Death and Taxes

These days, those of us who follow policy debates are suffering from overload: same-sex marriage, immigration policy, foreign policy—not to mention the re-emergence of pocketbook issues like collective bargaining rights—are generating lots of heat, if distressingly little light.

And then, of course, there are the perennial complaints about taxes.

Everyone, it seems, wants government to cost less–until someone suggests cuts to our particular sacred cows. In Washington, we see lawmakers eager to de-fund Planned Parenthood and NPR become livid when someone suggests cutting military spending. Here in Indiana, an eminently reasonable proposal by Governor Daniels and the Chief Justice to incarcerate fewer nonviolent offenders and save the billions of tax dollars that we would otherwise spend building additional prisons has been eviscerated by defenders of “law and order.”

In fact, the criminal justice system offers one of the best opportunities to save significant tax dollars, beginning with abolition of the death penalty.

People have different opinions about the morality of capital punishment, and I leave those arguments to ethicists and theologians. There are, however, some pretty compelling practical and fiscal arguments for abolition.

As a practical matter, years of scholarship have confirmed that capital punishment is not a deterrent. In 2009, states with the death penalty had murder rates of 5.2 per 100,000 residents; in states without, the rate was 3.9—a 35% difference. Police agree. In a recent poll, police chiefs ranked the death penalty last among ways to reduce violent crime; they also considered it the least efficient use of taxpayer money, and complained that it diverted money from more effective crime control measures.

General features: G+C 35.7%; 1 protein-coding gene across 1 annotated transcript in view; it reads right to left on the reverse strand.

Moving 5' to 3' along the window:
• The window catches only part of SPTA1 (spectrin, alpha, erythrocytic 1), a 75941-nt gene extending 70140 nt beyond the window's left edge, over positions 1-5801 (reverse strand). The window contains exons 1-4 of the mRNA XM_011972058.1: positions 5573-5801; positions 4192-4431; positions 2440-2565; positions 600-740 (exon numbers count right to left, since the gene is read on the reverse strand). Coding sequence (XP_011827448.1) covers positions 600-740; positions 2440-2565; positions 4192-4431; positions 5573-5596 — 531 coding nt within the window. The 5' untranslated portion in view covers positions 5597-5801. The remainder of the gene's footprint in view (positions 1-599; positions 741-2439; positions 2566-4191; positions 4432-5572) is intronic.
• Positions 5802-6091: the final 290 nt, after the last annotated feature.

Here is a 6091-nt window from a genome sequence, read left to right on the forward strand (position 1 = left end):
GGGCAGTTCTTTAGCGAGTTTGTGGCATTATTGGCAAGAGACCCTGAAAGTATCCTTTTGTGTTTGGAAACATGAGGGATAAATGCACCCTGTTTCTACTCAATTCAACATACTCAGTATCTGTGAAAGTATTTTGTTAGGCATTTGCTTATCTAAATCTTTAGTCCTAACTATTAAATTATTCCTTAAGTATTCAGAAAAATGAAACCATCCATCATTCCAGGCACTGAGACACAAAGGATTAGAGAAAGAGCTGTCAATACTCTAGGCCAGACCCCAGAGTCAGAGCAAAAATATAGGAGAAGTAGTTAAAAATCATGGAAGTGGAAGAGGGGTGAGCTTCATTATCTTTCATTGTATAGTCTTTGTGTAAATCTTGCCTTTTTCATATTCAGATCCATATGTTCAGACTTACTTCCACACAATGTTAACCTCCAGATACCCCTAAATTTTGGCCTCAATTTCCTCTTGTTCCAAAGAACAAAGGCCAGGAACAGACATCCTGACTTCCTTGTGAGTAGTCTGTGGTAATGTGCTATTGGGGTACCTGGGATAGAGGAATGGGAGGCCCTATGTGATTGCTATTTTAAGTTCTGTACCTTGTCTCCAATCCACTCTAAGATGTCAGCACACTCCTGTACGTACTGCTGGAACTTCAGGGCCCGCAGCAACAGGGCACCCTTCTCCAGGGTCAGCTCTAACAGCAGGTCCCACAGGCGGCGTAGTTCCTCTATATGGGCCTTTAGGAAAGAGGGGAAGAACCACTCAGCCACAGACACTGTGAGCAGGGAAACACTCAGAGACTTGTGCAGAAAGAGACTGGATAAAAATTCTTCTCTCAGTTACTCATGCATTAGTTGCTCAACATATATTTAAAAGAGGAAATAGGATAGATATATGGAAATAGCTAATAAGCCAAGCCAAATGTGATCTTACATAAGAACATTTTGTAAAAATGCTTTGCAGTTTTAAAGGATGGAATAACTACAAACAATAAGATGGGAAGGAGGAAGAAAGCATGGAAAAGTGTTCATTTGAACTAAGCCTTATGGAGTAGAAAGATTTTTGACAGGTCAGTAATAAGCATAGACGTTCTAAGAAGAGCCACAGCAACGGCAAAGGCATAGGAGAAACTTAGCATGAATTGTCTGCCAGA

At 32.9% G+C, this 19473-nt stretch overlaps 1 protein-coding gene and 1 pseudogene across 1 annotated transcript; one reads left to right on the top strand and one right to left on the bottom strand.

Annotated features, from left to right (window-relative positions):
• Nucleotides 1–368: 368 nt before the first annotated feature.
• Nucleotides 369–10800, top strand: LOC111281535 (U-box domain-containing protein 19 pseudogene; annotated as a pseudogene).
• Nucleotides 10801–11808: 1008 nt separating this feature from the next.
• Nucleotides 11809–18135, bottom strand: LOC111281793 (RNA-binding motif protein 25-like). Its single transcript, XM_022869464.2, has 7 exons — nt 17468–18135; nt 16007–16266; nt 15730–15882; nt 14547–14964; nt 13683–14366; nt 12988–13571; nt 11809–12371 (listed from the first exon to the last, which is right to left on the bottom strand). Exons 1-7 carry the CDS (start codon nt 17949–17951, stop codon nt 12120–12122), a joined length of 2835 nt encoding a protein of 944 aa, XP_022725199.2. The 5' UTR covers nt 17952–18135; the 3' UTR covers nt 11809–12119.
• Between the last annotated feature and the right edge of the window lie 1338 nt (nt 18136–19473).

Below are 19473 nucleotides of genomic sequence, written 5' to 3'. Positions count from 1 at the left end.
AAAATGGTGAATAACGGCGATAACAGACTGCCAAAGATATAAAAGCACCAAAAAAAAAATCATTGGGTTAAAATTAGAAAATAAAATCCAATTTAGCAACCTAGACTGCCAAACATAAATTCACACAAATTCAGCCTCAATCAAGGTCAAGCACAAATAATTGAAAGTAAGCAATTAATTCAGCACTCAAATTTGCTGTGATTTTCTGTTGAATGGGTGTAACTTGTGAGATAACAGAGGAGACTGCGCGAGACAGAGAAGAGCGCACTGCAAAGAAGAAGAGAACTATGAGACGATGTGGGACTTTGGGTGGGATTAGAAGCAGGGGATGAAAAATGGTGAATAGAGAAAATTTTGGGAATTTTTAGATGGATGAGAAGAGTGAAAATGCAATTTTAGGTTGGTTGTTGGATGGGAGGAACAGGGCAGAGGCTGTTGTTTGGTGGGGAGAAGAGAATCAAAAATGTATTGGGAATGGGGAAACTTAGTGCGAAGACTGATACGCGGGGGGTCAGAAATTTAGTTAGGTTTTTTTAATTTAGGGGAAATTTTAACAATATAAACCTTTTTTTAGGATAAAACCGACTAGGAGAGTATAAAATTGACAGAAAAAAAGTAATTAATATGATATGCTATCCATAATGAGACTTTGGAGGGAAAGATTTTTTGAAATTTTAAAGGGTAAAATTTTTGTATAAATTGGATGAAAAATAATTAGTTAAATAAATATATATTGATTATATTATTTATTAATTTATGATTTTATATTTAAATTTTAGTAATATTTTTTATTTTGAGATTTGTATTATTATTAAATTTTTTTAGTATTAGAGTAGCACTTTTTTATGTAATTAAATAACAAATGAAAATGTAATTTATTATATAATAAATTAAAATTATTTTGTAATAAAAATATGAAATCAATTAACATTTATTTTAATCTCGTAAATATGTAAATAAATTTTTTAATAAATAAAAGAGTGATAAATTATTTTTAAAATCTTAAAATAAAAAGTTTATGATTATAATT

Which brings us to the fiscal issues.

In 2010, Legislative Services analyzed capital punishment costs in Indiana, and determined that the average cost of a capital trial and direct appeal was 449,000–over ten times the 42,658 cost of a life-without-parole case.  In California, taxpayers pay 114,000,000 more each year than it would cost to keep those same offenders imprisoned for life. In Kansas, capital cases are 70% more expensive than non-capital cases, even including the costs of lifelong incarceration. In Texas, a death penalty case costs three times what it would cost to imprison someone in a single cell at the highest security level for 40 years.

Advocates of the death penalty often complain that the higher costs are a result of “interminable appeals,” but that isn’t actually true. Appeals do add costs, but a capital trial is very expensive. Cells on death row and extra staff cost more.

We could eliminate appeals and execute people immediately upon conviction. That would save money. Unfortunately, such a proposal raises another pesky problem we have with capital punishment—the fact that we convict innocent people. Since 1973, over 130 people have been released from death row because they were found to be innocent. These were not folks freed on a “technicality,” they were people wrongfully convicted.

One of those people will be in Indianapolis on April 14th. Randy Steidl will speak at the IUPUI Campus Center at 7 p.m. about the 17 years he spent on death row for a crime he didn’t commit. Randy comes from a law-abiding middle-class family; his brother is a retired State Trooper. His story is troubling, to say the least: there was evidence of the sort of police and prosecutorial misconduct that—more often than we might like to think—accompanies the rush to solve high-profile murders.